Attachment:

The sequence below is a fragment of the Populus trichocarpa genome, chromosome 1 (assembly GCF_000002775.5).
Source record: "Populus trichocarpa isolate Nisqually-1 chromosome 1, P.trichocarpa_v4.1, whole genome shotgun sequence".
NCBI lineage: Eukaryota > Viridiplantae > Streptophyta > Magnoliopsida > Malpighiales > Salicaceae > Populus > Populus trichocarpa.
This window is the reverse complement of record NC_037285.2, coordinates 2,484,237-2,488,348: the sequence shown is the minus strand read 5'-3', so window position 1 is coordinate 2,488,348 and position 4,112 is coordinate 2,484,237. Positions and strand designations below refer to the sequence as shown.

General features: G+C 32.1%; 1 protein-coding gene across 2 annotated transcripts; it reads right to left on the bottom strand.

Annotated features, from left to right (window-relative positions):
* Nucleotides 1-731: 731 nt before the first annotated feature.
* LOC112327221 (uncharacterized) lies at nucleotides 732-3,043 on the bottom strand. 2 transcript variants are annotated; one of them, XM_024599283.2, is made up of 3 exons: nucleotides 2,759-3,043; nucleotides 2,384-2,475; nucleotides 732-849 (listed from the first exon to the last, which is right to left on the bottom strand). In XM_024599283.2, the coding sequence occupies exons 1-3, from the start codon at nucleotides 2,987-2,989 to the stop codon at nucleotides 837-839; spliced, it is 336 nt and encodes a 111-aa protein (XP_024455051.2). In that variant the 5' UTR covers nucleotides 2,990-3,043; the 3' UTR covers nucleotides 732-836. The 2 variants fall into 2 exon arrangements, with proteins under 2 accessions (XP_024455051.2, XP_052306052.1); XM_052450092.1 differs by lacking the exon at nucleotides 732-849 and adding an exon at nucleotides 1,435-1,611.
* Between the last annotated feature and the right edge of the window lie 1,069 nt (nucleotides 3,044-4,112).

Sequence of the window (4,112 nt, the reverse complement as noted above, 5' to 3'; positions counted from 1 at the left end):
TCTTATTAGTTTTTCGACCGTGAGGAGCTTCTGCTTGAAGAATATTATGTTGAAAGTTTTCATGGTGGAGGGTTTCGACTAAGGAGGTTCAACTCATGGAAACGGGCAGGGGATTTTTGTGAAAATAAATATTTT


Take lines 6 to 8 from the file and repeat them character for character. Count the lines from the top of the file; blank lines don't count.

Annotated features, from left to right (window-relative positions):
* Nucleotides 1-731: 731 nt before the first annotated feature.
* LOC112327221 (uncharacterized) lies at nucleotides 732-3,043 on the bottom strand. 2 transcript variants are annotated; one of them, XM_024599283.2, is made up of 3 exons: nucleotides 2,759-3,043; nucleotides 2,384-2,475; nucleotides 732-849 (listed from the first exon to the last, which is right to left on the bottom strand). In XM_024599283.2, the coding sequence occupies exons 1-3, from the start codon at nucleotides 2,987-2,989 to the stop codon at nucleotides 837-839; spliced, it is 336 nt and encodes a 111-aa protein (XP_024455051.2). In that variant the 5' UTR covers nucleotides 2,990-3,043; the 3' UTR covers nucleotides 732-836. The 2 variants fall into 2 exon arrangements, with proteins under 2 accessions (XP_024455051.2, XP_052306052.1); XM_052450092.1 differs by lacking the exon at nucleotides 732-849 and adding an exon at nucleotides 1,435-1,611.